We are citizens of heaven, but we must build God’s Kingdom on earth
By Fr. Tito Caluag
Philippine Daily Inquirer
October 18, 2020 at 4:35 am

Oct. 18—29th Sunday in Ordinary Time
Readings: Isaiah 45: 1, 4-6; Psalm 96, R. Give the Lord glory and honor.; 1 Thessalonians 1: 1-5B;
Gospel—Matthew 22: 15-21

“Give to Caesar what belongs to Caesar, and to God what belongs to God.” We often hear this Bible verse when people want to distinguish the secular from the sacred, or emphasize the separation of Church and state.

While this does point out the separation of the two areas in our life, it also gives us a point of integration that lends our lives a sense of wholeness or integrity.

The first point to reflect on is the contrast between the Pharisees and Herodians, and Jesus. The former reek of hypocrisy disguised in finely crafted language and flattery, while the latter shines with authenticity and wisdom in simplicity.

The hypocrisy of the Pharisees and the Herodians first lies in the alliance itself. The Pharisees were the rigid religious leaders of the Jews, while the Herodians were the political opportunists who pledged allegiance to the Romans for them to stay in power.

The trick question is the height of this hypocrisy. Is it lawful to pay the tribute to Caesar, a Roman tax since they occupied Palestine? Yes meant denouncing Jesus to the Jews as a traitor. No meant reporting Jesus to the Romans for inciting sedition against the empire.

First, note how the two parties set aside principles to attain the end they wanted, to trap and eliminate Jesus.

Second, look at how Jesus responds to the hypocrisy. He does not play their game, cuts through their flattery, goes back to fundamentals, and defines a principle so eloquent in its simplicity.

Whose image is on the instrument to pay the tribute? Give back to him what belongs to him. The truth in all its brilliance, wisdom and simplicity!

Third, go back to why the Pharisees did this. In several encounters before this episode, Jesus was condemning them for their hypocrisy in his “woes” of the Pharisees. This was a counterattack of the Pharisees.

This is typical of people who live in hypocrisy and corruption. Instead of refuting very specific and concrete charges of Jesus, or in the extreme impossible case of humbly admitting to guilt as charged, they muddle up the issue and change the topic.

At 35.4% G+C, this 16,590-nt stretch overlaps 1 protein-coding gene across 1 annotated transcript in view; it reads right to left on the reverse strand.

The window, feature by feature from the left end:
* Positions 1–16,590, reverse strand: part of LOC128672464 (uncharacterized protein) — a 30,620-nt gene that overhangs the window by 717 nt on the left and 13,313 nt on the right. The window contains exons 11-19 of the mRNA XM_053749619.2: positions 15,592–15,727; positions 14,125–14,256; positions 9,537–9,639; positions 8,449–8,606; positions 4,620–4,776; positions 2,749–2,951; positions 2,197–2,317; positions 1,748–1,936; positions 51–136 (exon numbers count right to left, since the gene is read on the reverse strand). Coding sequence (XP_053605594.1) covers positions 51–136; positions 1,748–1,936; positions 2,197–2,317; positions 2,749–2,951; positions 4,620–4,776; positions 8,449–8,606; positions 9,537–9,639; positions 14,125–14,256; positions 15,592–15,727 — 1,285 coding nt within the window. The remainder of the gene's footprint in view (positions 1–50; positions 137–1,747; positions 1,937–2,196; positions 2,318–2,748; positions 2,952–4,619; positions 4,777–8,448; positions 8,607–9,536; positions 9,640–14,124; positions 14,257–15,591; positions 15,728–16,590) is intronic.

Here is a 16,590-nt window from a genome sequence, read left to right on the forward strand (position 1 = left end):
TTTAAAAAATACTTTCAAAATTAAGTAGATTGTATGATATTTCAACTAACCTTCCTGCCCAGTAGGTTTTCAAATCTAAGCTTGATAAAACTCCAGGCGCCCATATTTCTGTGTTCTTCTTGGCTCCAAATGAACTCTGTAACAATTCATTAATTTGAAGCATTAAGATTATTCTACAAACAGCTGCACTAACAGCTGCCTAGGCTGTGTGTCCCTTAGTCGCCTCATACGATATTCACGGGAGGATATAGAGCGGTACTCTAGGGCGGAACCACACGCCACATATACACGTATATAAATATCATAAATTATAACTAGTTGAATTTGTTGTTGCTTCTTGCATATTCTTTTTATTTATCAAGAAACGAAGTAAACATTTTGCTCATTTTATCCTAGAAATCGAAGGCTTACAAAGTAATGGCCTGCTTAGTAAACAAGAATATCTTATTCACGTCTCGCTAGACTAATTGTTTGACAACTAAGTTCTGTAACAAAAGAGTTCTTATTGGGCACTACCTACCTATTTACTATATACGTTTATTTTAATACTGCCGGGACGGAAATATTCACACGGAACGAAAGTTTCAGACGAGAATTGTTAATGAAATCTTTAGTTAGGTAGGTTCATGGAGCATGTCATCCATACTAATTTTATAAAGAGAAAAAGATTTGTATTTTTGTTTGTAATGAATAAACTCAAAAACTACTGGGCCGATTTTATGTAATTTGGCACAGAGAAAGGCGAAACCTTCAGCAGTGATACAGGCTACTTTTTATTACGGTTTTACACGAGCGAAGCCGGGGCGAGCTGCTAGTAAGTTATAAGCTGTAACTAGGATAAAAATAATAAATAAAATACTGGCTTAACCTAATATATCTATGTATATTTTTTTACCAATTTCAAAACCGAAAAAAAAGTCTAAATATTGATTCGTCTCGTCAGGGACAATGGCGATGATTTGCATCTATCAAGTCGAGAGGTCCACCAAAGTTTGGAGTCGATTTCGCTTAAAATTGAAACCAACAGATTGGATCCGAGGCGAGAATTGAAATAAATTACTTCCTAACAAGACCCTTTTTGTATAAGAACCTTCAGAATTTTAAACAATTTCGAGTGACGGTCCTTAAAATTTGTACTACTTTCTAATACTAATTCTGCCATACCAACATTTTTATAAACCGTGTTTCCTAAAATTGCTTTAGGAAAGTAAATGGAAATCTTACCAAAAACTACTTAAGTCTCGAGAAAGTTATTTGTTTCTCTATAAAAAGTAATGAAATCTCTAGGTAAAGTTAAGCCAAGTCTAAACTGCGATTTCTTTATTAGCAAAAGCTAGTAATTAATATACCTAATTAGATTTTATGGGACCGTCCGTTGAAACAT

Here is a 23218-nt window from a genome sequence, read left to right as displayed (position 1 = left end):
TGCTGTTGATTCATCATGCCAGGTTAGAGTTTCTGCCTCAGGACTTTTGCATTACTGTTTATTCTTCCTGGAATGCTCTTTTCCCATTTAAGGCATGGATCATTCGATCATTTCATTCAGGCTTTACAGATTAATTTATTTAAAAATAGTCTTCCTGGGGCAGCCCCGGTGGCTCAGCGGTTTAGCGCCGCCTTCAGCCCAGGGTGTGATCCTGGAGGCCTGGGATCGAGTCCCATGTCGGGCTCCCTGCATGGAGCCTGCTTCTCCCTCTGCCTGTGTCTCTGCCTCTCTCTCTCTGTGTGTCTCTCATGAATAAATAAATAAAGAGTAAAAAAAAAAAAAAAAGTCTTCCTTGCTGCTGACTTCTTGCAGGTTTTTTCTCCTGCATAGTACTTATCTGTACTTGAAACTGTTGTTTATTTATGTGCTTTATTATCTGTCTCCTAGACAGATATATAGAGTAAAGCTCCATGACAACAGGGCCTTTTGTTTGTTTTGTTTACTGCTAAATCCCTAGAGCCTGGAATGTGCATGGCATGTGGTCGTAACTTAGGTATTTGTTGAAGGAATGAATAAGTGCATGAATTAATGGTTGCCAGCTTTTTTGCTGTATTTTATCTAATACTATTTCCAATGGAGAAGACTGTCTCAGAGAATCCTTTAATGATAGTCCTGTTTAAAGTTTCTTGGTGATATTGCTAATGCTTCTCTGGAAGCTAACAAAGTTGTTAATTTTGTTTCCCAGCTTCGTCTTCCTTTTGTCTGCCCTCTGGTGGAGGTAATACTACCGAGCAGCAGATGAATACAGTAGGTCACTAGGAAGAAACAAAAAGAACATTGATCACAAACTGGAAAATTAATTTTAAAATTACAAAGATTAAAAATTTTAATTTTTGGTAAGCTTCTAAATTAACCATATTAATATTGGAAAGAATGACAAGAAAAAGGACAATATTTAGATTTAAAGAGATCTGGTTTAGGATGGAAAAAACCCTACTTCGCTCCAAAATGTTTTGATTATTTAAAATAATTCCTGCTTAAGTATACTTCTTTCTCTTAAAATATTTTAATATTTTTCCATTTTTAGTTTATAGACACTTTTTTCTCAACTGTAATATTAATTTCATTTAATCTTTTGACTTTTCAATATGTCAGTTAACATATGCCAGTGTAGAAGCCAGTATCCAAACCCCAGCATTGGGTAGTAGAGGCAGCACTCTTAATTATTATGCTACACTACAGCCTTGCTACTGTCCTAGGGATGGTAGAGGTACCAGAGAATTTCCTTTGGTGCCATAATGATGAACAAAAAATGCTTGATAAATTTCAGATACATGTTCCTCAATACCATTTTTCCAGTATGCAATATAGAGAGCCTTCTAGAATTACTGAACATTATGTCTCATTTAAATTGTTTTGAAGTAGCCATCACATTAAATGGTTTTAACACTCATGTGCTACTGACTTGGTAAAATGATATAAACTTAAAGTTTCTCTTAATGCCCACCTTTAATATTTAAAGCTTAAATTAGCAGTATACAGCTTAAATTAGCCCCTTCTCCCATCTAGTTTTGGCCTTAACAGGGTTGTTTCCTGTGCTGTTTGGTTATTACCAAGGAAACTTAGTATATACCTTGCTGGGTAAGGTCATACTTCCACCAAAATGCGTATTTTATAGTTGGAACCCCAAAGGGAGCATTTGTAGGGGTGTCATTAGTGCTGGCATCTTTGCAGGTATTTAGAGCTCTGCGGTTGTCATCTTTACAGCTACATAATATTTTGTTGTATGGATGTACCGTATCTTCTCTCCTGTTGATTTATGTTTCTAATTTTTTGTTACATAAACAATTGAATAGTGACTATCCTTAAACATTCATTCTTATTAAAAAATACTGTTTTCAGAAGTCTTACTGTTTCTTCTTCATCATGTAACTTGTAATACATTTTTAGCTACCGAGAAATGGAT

3 lessons

The three lessons from this episode: do not give up your most fundamental principles and core values if you are to remain truthful and authentic; fidelity to the truth, one’s truth, i.e., one’s mission and identity, and constancy in holding on to one’s core principles and values, are our best defense and offense in navigating through life; and always be open to self-examination in a truthful way, responding honestly to accusations with the openness to humbly accept one is wrong.

These are lessons we can all learn from in the age of fake news, half-truths, alternative truths. We see this all around us, globally, in the many situations where we see leaders who are supposed to be servant-leaders, yet serving only their personal and group interests.

Yes, these lessons are good standards we can measure these leaders against, but more important is that these lessons are the standards we must point to and uphold to the youth of our world, to let them make a sound judgment on what is right, truthful and authentic service. The best way is for us to try to bear witness to this in our own way, in our day-to day life.

Finally, this episode is not about the separation of Church and state, and to distinguish the secular and the sacred as if they are mutually exclusive of each other. No, the distinction made is to help us integrate the two in our life.

This reminds us that our citizenship is in heaven. At the same time, it tells us that we must build God’s Kingdom here on earth. We are stewards of this world. We need to care for our planet, our common home, and our fellow human beings. —CONTRIBUTED

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